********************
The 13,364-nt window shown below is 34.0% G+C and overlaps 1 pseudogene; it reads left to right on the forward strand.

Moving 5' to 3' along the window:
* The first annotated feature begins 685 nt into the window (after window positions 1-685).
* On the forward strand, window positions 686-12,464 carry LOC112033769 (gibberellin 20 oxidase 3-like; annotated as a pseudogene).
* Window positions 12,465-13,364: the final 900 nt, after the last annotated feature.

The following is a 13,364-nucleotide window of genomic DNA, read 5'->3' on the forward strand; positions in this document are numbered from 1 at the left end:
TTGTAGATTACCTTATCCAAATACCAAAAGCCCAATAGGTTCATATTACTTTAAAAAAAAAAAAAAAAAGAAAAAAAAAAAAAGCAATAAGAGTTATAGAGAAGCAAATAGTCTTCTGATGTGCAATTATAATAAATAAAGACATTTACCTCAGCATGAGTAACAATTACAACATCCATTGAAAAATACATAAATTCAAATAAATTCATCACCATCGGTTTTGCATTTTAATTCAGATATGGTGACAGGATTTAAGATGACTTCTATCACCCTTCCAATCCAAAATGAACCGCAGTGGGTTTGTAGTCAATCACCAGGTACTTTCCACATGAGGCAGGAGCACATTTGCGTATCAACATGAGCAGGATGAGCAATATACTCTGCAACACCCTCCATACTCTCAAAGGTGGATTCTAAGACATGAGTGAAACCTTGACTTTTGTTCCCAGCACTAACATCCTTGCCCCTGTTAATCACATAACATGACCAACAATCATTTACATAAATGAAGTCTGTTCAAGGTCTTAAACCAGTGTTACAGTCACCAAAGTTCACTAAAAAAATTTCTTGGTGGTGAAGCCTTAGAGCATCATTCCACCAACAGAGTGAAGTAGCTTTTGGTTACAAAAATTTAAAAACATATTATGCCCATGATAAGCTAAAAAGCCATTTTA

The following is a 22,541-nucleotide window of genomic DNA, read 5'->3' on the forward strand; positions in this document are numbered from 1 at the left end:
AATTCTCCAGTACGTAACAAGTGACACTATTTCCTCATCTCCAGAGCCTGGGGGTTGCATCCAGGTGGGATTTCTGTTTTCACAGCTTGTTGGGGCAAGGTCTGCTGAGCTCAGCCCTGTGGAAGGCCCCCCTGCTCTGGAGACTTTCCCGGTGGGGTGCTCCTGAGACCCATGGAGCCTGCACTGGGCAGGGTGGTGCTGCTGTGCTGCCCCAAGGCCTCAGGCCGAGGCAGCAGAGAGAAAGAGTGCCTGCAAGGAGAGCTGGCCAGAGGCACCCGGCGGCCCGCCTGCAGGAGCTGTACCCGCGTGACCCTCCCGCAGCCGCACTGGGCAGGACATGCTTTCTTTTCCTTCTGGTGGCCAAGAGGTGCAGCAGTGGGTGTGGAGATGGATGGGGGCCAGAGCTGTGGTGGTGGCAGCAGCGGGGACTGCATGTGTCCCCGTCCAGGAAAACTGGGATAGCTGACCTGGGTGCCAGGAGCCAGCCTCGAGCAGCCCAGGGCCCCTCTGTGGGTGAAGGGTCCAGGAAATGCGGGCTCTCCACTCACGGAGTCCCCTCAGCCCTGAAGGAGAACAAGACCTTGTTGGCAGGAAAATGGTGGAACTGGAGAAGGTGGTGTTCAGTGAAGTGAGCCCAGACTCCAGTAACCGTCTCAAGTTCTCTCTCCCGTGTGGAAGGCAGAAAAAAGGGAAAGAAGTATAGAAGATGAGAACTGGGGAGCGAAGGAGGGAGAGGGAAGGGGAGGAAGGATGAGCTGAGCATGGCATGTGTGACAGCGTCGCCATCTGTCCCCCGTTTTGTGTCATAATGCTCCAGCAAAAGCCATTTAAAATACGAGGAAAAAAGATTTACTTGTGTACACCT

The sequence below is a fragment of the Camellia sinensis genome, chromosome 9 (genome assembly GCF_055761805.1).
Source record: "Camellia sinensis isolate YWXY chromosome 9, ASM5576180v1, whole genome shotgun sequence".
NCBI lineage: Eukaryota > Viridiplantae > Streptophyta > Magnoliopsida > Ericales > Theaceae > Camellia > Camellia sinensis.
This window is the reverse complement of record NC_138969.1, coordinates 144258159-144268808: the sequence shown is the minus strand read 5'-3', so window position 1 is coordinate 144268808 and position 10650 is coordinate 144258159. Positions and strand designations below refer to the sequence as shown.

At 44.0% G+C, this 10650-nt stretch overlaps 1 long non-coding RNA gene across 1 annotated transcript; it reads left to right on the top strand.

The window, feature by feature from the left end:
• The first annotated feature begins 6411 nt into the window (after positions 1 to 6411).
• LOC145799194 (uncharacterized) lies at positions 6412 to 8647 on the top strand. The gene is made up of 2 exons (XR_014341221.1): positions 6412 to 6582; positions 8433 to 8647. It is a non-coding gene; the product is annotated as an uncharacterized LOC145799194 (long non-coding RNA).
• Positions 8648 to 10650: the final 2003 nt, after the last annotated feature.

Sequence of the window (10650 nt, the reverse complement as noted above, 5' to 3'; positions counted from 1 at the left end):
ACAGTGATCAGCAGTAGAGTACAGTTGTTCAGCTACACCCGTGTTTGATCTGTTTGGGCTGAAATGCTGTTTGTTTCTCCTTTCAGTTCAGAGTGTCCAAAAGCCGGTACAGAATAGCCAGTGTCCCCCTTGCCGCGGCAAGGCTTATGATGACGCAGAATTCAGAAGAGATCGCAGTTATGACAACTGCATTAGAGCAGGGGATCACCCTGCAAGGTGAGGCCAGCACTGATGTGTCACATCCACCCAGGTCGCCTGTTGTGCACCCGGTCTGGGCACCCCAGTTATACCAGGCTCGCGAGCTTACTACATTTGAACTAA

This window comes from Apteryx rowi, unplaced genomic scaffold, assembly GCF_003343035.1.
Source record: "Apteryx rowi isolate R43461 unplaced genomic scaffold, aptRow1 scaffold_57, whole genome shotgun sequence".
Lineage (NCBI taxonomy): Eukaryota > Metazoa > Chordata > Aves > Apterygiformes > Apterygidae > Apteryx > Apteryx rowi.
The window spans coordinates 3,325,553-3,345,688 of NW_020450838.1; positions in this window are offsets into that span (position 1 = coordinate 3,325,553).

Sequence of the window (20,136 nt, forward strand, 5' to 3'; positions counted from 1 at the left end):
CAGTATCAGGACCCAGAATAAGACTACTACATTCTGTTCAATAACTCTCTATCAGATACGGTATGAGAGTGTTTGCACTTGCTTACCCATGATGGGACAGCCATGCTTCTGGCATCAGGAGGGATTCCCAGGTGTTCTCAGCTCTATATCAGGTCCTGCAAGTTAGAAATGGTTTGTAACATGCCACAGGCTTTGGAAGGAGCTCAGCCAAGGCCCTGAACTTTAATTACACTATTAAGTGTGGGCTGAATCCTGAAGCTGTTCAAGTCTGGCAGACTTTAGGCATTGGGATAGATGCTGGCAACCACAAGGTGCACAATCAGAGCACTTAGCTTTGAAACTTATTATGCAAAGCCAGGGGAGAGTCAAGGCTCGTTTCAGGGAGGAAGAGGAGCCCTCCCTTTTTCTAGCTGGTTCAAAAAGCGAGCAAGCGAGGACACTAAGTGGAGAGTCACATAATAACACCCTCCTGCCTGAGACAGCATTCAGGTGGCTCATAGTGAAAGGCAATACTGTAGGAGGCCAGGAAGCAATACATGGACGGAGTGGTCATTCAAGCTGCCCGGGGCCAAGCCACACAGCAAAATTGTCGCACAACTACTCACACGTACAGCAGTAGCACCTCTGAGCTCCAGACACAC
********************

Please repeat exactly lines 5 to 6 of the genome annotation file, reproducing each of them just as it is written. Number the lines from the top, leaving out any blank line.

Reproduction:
* Window positions 12,465-13,364: the final 900 nt, after the last annotated feature.

The following is a 13,364-nucleotide window of genomic DNA, read 5'->3' on the forward strand; positions in this document are numbered from 1 at the left end: